Assessing the performance of a laser rangefinder (LRF) for a particular application depends on influencing factors such as weather conditions, target characteristics, and repetition rates greater than 1 Hz.
Weather conditions affect range performance and they are usually specified with the parameter “visibility” alongside a measurement range. “Visibility” is defined as the distance at which an object or light can be clearly discerned (Wikipedia. Com). We typically specify a visibility of 25 km on our datasheets, representing clear and standard weather conditions.
It’s worth noting that specifications for the maximum measuring range can differ among companies. Some define a feasible and empirically tested range under optimal conditions, while others specify the maximum range, which is solely determined by the LRF’s counting electronics, which might not align with real-world measuring situations.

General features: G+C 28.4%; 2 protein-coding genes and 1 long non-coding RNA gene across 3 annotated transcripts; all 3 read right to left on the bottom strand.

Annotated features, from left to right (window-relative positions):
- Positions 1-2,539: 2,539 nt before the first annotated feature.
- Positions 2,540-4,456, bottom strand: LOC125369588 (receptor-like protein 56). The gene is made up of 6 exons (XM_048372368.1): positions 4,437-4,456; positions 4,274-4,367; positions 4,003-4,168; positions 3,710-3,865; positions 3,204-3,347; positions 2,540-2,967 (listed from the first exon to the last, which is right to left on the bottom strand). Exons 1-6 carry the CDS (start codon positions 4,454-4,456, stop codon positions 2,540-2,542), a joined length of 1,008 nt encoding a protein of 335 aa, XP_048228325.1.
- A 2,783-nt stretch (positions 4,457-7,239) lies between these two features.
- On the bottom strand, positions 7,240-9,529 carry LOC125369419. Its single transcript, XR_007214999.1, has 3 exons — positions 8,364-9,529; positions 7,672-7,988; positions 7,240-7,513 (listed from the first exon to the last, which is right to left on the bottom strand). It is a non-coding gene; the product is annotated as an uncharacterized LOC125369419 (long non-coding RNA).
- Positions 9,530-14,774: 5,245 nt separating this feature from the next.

For range performance, the target’s properties play a crucial role as they determine how effectively the laser beam is reflected back from the target. Key factors are the size of the target and its reflectivity. It’s important to note that NATO targets adhere to established standards, characterized by a size of 2.3 x 2.3 meters with a reflectivity of 30 %. When NATO ranges are specified, these standardized targets are commonly used. However, only visibility is not standardized and can vary between different companies.
Tracking: Continuous Measurement at higher frequencies
Repetition rate also has a modest impact on performance. For higher frequencies the measurement time is shortened and due to eye safety the amount of laser pulses is limited. A repetition rate of 10 Hz for example, reduces the range performance by approximately 20 %. However, the significant advantage of higher frequency outweighs this, as it allows compensation in the event that one measurement fails to detect the target, as subsequent measurements can compensate for this. In the context of object tracking, such as drone tracking, repetition rates of 10 – 15 Hz are sufficient (we also offer higher repetition rates upon request). In particular, continuous measurement is especially crucial when tracking moving objects such as drones, where interruptions are undesirable. Our LRF technology supports uninterrupted 24/7 measurement.